Model proposes that Mars was originally imported to the inner solar system
As if being another planet wasn’t alien enough, astronomers are proposing that Mars may have been born on the other side of the asteroid belt. The red planet, while nice and firm like Mercury, Venus and Earth, is apparently made of ingredients that just don’t seem to have been available in our neck of the solar system 4.5 billion years ago. So while we’re looking at Mars as the next best thing to Earth in the current time frame, there’s a chance it was created in significantly circumstances from our home planet.
The differences in composition aren’t terribly dramatic— Martian iron is still iron, as is nitrogen, oxygen or any other element. What’s different is the specific varieties of some of those elements. Atoms can have different numbers of neutrons in their nucleus, and as long as they have the same number of protons, will behave as the same element. Each possible variation of an atom is known as an isotope, and their abundance can help scientists trace where specific atoms came from. So when Martian meteorites turned up with different ratios of oxygen isotopes than you find on Earth, the hypothesis is that Mars was formed under different conditions than our planet. The catch was to figure out where that could be that could still place Mars in it’s current orbit.
The leading theory of our solar system’s origins include a period of time when Jupiter was loose, moving closer and farther from the Sun. If true, this activity could have cleared space for the inner planets like Earth and Venus, and is thought to have also pulled Mars to it’s current position as Jupiter moved out towards the pull of Saturn billions of years ago. Since that would mean Mars was created in the same space as Earth and Venus though, researchers have looked at less probable timelines in their simulations. While statistically unlikely, the best fit would be that Mars formed from cosmic leftovers further away from the Sun, and Jupiter’s movement pulled it in towards the Sun as things settled into their current orbits.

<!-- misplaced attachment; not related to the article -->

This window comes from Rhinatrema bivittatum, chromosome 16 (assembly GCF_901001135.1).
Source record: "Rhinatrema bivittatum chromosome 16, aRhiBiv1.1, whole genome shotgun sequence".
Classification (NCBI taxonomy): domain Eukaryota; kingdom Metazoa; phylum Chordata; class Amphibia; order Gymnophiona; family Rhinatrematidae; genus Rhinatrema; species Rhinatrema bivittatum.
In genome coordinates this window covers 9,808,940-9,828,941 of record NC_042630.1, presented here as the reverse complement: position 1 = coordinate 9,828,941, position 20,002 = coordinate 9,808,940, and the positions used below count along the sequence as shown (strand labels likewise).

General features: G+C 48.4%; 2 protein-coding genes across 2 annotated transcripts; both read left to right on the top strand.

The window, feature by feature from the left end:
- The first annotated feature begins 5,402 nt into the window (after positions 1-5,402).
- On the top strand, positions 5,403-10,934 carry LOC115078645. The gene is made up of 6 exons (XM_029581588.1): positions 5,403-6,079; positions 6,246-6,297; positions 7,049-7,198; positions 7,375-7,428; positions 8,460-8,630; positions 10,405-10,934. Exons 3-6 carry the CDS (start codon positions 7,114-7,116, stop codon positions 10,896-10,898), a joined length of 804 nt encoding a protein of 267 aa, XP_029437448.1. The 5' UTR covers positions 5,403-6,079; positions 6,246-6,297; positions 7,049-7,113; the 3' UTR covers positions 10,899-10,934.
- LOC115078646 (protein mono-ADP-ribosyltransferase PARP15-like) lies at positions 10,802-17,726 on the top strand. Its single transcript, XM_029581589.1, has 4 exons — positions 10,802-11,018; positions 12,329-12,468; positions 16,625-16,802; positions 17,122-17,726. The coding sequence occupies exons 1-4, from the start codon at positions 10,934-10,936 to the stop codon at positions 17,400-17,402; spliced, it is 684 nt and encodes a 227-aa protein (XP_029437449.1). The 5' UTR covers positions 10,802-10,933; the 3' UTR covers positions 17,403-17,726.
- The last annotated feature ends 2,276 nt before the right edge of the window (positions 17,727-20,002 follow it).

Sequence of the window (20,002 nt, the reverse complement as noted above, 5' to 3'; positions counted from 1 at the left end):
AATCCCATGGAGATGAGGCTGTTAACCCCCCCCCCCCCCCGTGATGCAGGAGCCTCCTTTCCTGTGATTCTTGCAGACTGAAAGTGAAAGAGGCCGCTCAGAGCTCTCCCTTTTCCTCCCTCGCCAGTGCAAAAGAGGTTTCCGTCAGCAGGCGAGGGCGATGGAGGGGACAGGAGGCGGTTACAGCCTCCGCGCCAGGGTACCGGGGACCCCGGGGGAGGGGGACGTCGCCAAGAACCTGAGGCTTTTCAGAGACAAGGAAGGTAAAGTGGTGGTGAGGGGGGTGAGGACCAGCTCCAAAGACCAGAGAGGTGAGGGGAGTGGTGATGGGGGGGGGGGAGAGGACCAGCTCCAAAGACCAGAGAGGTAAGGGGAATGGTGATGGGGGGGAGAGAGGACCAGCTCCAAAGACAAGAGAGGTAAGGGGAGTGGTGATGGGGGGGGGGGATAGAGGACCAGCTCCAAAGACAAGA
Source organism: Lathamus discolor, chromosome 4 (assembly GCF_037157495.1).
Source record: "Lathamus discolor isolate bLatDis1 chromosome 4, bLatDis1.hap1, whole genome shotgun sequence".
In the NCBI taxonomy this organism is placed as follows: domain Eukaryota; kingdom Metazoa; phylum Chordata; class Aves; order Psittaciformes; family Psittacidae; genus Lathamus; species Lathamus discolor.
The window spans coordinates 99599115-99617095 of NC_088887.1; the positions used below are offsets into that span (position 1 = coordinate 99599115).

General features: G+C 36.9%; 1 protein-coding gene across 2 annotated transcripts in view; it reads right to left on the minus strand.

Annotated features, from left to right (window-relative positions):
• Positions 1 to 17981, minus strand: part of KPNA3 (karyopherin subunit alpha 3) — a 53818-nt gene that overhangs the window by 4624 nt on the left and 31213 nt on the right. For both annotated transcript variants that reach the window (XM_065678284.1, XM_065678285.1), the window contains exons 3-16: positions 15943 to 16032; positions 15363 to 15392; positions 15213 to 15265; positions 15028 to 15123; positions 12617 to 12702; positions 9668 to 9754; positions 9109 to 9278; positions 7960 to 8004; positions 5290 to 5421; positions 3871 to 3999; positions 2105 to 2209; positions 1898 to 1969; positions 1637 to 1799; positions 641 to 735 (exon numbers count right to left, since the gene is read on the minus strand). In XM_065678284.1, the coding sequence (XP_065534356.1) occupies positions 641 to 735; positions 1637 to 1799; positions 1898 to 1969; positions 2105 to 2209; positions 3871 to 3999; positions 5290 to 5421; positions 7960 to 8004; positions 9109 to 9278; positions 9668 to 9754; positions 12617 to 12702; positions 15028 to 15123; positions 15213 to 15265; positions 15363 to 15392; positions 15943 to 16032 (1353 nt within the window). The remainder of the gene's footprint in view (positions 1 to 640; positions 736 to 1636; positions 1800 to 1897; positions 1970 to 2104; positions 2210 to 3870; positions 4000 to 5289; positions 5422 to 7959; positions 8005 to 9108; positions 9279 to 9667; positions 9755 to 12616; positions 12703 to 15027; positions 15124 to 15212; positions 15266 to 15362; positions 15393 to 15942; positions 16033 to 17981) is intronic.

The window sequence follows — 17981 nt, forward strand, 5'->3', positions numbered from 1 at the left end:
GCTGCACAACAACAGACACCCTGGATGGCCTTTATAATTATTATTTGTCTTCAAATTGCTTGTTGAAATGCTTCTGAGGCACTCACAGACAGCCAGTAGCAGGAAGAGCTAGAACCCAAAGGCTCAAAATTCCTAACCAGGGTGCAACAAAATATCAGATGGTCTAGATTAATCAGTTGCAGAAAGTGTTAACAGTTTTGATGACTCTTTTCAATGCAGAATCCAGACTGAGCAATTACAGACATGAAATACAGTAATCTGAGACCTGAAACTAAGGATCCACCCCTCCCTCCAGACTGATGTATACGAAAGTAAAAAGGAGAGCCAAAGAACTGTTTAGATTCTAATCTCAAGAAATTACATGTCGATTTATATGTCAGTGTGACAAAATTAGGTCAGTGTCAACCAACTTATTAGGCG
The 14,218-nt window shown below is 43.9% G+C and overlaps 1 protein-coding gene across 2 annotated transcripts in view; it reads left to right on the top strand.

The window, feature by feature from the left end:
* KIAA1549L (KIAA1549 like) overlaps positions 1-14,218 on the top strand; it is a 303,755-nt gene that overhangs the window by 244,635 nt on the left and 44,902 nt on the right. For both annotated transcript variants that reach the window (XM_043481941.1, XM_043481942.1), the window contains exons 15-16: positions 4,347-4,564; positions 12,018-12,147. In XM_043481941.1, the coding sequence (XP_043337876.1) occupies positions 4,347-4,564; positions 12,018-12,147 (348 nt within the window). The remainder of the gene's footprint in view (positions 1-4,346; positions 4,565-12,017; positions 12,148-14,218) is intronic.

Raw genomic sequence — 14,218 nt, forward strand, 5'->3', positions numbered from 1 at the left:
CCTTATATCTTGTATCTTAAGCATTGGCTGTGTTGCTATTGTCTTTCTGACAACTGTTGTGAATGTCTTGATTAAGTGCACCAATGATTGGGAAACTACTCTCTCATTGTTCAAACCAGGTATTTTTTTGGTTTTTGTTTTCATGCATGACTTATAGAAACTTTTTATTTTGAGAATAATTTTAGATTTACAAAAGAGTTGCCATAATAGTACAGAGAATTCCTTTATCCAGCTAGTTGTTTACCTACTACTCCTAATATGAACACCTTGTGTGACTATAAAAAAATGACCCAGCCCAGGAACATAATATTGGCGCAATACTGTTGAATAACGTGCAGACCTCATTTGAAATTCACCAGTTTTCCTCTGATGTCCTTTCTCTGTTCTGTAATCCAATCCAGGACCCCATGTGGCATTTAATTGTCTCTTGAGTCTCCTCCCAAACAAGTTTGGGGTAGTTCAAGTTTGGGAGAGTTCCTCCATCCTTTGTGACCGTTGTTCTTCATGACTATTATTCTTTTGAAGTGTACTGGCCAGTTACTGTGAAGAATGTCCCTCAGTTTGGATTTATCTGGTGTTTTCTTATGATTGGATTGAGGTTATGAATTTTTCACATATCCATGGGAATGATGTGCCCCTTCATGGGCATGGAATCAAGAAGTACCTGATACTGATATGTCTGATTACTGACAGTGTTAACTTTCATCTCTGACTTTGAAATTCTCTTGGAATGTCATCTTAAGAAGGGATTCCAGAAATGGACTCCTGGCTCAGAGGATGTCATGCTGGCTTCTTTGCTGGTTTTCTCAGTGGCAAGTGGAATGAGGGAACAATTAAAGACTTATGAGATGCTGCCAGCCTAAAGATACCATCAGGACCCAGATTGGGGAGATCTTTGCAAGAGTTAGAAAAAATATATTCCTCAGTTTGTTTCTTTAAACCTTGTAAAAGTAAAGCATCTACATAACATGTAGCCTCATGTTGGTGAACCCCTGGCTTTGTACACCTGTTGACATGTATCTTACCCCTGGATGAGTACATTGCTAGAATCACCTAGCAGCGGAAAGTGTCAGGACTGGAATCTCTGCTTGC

Lacking the warmth for life
If this long-shot is true, it could have implications for the origins of life on Earth. One hypothesis for early life on our planet is that existed first on Mars, and was then delivered via meteorite where it took hold in our primordial seas. If Mars was born further away from the Sun, it probably didn’t have enough heat and liquid water to be supporting and seeding life, at least not long enough for life to have evolved in the first place.
To settle some of these questions, we need more data from more sources in the solar system. Unfortunately, no missions are slated to retrieve analogous information about Venus’ isotopes, so that we could really confirm if Mars is the oddball this hypothesis suggests.
Source: Mars may not have been born alongside the other rocky planets by Thomas Sumner, Science News